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Does the category Monoid of monoids have finite coproducts?

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  • $\begingroup$ I rolled this question back to its previous version. Someone edited it to simply read aaaaaaaaaaaaaaaaaaaaaaaaaaa. (Which is presumably why it attracted votes to close.) $\endgroup$ Mar 13 '10 at 19:04
  • $\begingroup$ @David: I haven't (yet) voted to close but the question immediately reminded me of mathoverflow.net/questions/18026/… $\endgroup$
    – Yemon Choi
    Mar 13 '10 at 19:55
  • $\begingroup$ I should add that the present question is a bit more interesting than the one I linked to (IMHO). $\endgroup$
    – Yemon Choi
    Mar 13 '10 at 20:00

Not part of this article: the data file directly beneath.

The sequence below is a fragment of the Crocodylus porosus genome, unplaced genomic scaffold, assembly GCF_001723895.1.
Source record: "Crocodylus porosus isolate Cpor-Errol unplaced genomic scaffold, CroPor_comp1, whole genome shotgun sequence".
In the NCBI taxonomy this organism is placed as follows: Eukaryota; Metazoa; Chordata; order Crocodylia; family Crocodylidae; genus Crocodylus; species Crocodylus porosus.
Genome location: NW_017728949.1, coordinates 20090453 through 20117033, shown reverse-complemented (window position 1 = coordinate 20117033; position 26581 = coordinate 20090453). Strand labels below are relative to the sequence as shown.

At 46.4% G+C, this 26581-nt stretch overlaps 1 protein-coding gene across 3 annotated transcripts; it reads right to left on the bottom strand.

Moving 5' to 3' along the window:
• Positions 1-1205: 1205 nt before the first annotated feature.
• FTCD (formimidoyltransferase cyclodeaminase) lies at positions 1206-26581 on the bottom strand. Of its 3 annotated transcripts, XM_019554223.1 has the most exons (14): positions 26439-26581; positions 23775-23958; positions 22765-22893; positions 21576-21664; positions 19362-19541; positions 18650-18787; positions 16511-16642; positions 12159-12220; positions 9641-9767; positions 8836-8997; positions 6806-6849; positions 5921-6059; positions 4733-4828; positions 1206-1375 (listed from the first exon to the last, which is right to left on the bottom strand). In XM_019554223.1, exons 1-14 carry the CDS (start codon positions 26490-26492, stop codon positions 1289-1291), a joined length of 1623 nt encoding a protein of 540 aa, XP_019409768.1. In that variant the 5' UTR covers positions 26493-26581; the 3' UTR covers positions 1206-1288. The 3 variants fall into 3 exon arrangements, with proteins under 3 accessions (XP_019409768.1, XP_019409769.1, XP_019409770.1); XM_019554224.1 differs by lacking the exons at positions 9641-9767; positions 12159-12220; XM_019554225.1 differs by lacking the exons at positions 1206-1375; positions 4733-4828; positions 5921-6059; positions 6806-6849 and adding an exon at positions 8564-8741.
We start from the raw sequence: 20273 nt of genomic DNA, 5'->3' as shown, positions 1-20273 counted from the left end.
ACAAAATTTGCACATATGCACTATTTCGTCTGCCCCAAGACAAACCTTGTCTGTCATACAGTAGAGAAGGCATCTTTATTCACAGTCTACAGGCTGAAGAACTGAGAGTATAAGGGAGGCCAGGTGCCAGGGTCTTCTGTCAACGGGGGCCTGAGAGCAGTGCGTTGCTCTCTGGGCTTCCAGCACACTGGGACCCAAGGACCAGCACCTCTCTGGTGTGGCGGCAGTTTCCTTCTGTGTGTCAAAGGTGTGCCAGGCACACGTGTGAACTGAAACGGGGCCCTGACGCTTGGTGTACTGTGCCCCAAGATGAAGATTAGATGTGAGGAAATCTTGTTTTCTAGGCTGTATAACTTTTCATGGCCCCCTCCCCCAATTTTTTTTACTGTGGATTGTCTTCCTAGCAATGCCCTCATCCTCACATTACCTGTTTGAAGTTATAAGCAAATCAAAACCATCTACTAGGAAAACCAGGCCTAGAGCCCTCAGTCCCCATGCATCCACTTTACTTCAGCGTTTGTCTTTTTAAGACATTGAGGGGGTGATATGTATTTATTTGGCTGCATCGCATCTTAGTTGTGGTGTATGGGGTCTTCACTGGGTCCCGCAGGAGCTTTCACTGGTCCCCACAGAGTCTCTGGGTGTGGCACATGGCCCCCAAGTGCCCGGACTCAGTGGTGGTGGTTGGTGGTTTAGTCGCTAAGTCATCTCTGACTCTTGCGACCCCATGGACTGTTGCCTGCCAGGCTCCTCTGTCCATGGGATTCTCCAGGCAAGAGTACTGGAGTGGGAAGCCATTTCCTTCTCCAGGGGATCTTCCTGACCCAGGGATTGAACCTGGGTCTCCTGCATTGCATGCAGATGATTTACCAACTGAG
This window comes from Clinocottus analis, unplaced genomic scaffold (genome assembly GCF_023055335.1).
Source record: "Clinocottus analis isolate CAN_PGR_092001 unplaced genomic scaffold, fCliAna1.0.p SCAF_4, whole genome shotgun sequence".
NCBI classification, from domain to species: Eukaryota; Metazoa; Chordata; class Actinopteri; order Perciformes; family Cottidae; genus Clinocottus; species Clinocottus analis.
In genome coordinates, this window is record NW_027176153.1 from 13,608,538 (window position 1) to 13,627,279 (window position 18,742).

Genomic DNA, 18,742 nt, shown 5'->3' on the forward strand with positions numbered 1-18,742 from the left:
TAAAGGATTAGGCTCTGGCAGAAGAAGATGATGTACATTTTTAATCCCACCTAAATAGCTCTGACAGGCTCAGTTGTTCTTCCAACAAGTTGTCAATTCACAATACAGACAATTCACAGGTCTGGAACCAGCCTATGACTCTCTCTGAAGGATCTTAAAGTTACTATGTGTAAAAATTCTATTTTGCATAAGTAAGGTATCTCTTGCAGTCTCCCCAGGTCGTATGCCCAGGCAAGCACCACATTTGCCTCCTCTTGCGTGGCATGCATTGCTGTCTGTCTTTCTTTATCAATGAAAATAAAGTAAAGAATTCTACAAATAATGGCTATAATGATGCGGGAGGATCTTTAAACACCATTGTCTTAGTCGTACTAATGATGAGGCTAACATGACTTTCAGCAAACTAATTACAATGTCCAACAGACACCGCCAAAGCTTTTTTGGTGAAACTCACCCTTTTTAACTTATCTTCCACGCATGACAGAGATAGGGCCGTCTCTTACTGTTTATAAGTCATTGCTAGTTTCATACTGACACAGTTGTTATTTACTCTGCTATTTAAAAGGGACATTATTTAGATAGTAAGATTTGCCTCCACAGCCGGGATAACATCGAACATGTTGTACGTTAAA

• $\begingroup$ There's something a bit strange going on here. After I answered, someone else posted a one-"sentence" answer that sounded like a drunk person yelling nonsense. It must have been multiply flagged then deleted by the moderators. $\endgroup$ Mar 13 '10 at 20:04
  • $\begingroup$ Yes, the drunken shouting was deleted. $\endgroup$ Mar 13 '10 at 23:28
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Yes. More generally, any category of algebras (in the sense of universal algebra), such as groups, rings, vector space, Lie algebras, ..., has all (small) limits and colimits. See for instance p.210 (end of section IX.1) of Mac Lane's book Categories for the Working Mathematician.

Explicitly, the initial monoid ("0-fold coproduct of monoids") is the one-element monoid. The coproduct $A * B$ of two monoids $A, B$ is constructed similarly to the coproduct of two groups (often called their "free product"). That is, it's the free monoid generated by all the elements of $A$ together with all the elements of $B$, quotiented out by all the relations that hold in $A$ and all the relations that hold in $B$.

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